In accordance with Articles 24 and 25 of Organized Crime Convention, State parties shall take appropriate measures within their means to provide effective protection as well as assistance to victims and witnesses of crime. Such measures may include inter alia establishing procedures to safeguard the physical integrity of people who give testimony in criminal proceedings from threats against their life and intimidation. Witnesses must be protected from threats, intimidation, corruption, or bodily injury and States are obliged to strengthen international cooperation in this regard.
Victim and witness protection and assistance
To support Member States in protecting and assisting victims in accordance with the provisions of the Organized Crime and its Protocols, UNODC provides technical assistance in reviewing and amending legislative frameworks for victim support. It also assists States to craft national policies with respect to victim assistance and protection, and to develop the capacity of existing institutions and agencies to provide victim assistance services, in accordance with the Basic Principles of Justice for Victims .
UNODC also conducts research through victimization surveys so as to enhance understanding of existing victimization patterns and monitor the experiences of victims of organized crime who come into contact with criminal justice systems. To maximize the value of its research, UNODC conducts analysis and disseminates its findings among States parties in the form of promising practices and lessons learned.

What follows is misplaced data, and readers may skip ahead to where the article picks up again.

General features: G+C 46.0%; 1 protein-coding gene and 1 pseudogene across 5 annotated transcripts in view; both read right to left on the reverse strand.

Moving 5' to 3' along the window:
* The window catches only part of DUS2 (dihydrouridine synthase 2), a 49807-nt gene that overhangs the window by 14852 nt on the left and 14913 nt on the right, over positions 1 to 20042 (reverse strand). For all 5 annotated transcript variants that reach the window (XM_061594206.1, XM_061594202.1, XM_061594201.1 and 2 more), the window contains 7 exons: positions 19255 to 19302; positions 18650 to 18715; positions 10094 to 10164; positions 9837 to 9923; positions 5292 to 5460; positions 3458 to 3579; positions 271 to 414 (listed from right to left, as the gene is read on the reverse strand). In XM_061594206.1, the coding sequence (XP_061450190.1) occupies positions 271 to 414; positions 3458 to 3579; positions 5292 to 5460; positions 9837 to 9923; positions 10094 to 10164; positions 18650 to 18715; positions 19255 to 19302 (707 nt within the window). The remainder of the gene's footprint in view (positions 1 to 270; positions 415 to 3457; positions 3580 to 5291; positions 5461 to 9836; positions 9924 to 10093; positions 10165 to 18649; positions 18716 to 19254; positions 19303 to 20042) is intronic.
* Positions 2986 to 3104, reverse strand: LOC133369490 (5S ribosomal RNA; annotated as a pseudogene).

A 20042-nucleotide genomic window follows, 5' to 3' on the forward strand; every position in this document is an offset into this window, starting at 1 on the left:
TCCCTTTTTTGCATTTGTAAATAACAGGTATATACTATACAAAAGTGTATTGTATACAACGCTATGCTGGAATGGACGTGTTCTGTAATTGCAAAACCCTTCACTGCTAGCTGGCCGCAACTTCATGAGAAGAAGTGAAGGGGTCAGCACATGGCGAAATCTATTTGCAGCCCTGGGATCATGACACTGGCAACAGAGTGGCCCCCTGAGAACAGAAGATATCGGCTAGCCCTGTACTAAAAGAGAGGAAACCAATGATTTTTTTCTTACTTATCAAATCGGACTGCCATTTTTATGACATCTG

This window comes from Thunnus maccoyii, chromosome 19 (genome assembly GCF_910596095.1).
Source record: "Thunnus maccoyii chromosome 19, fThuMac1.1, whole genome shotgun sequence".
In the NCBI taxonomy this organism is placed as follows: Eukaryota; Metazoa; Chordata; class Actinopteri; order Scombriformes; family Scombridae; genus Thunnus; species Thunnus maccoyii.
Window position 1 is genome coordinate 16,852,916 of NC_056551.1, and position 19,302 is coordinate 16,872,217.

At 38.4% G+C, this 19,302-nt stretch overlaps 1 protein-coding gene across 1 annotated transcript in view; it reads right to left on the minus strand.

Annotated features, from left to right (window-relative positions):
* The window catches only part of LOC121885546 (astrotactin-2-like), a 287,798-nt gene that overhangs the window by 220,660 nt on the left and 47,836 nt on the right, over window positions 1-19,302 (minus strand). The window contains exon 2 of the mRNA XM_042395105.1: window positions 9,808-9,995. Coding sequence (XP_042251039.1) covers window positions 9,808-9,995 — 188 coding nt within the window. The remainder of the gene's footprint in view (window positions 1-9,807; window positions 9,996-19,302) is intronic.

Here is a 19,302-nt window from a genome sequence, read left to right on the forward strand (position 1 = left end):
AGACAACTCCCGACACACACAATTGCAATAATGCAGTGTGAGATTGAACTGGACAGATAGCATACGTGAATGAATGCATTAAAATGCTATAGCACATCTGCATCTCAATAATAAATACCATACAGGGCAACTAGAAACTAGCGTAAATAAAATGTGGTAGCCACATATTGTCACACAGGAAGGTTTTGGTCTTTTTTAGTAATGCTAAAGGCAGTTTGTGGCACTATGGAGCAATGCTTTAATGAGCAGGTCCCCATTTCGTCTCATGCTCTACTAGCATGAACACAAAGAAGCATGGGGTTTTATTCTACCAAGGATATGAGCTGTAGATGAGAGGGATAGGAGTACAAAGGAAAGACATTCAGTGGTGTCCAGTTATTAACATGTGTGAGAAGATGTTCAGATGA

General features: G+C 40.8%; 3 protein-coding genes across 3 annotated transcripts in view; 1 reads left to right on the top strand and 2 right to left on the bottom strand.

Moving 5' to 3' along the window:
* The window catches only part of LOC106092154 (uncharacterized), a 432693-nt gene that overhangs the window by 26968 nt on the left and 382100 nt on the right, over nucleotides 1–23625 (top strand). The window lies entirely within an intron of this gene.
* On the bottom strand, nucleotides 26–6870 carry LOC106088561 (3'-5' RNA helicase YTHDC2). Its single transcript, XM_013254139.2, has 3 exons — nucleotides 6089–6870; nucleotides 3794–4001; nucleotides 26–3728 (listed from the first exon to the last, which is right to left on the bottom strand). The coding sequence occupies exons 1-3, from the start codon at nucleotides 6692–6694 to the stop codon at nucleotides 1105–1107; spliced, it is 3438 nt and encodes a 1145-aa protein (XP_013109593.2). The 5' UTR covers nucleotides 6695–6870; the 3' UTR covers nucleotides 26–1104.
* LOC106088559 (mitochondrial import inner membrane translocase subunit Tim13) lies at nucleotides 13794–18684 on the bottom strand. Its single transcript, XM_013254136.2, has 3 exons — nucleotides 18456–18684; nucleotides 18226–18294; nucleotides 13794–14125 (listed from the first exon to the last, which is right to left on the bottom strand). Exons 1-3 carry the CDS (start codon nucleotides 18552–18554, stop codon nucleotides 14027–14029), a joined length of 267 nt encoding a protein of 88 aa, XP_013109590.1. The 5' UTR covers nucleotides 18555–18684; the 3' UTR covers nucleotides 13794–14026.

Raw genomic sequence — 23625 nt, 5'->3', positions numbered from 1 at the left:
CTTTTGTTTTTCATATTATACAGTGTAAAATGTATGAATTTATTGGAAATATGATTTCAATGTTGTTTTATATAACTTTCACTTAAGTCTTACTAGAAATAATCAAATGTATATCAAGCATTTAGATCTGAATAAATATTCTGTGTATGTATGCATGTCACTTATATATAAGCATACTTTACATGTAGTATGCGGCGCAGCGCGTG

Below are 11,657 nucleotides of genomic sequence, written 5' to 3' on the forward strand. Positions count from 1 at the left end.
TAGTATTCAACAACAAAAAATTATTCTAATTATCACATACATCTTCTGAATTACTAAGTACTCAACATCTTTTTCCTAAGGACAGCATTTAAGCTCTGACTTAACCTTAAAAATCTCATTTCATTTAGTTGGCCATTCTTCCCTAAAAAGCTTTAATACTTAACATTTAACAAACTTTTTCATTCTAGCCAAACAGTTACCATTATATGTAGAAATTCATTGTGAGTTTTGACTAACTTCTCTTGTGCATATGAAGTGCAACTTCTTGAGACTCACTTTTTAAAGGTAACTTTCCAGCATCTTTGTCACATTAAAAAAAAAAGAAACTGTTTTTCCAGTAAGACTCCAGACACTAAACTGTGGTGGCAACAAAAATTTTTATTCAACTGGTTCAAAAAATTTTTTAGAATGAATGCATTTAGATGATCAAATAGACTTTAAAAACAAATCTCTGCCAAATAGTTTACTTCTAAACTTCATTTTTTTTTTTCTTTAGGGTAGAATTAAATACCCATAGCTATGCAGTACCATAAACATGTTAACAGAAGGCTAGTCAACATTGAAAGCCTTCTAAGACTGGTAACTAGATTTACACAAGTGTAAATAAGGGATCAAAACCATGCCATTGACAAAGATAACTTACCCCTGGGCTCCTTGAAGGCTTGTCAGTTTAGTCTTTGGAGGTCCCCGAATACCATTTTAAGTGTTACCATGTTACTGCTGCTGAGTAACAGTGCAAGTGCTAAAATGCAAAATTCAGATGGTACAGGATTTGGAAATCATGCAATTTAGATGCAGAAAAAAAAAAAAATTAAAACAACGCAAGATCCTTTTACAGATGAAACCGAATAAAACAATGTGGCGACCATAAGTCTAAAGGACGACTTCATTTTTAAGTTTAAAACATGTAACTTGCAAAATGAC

UNODC promotes a holistic approach to witness protection, starting with early identification of vulnerable and intimidated witnesses, through to management of witnesses by the police and putting in place measures to protect their identity during court testimony. In exceptional circumstances, witness protection may involve permanent relocation and re-identification.
UNODC has also developed several tools to assist States to strengthen their witness protection capacities. Key among them is the manual on Good practices in the protection of witnesses in criminal proceedings involving organized crime.
Relevant tools to protecting and assisting victims of trafficking in persons.
More information on protecting and assisting children.
Witness protection programmes
Effective witness protection programmes are an essential component of a comprehensive criminal justice response to protect those who are key to dismantling organized crime groups. UNODC supports States to strengthen witness protection programmes and strategies by providing technical assistance including:
- Legal and institutional assessments;
- Legislative assistance;
- Awareness raising programmes targeting criminal justice authorities (including judges, prosecutors, police and prison officials) and NGOs;
- Training to judges, prosecutors, police and witness protection authorities;
- Specialized support to assist in the establishment of witness protection units, including through training, support in developing standard operating procedures, appropriate structures and staffing arrangements and through the provision of advisors;
- Strengthening international cooperation for the protection of witnesses.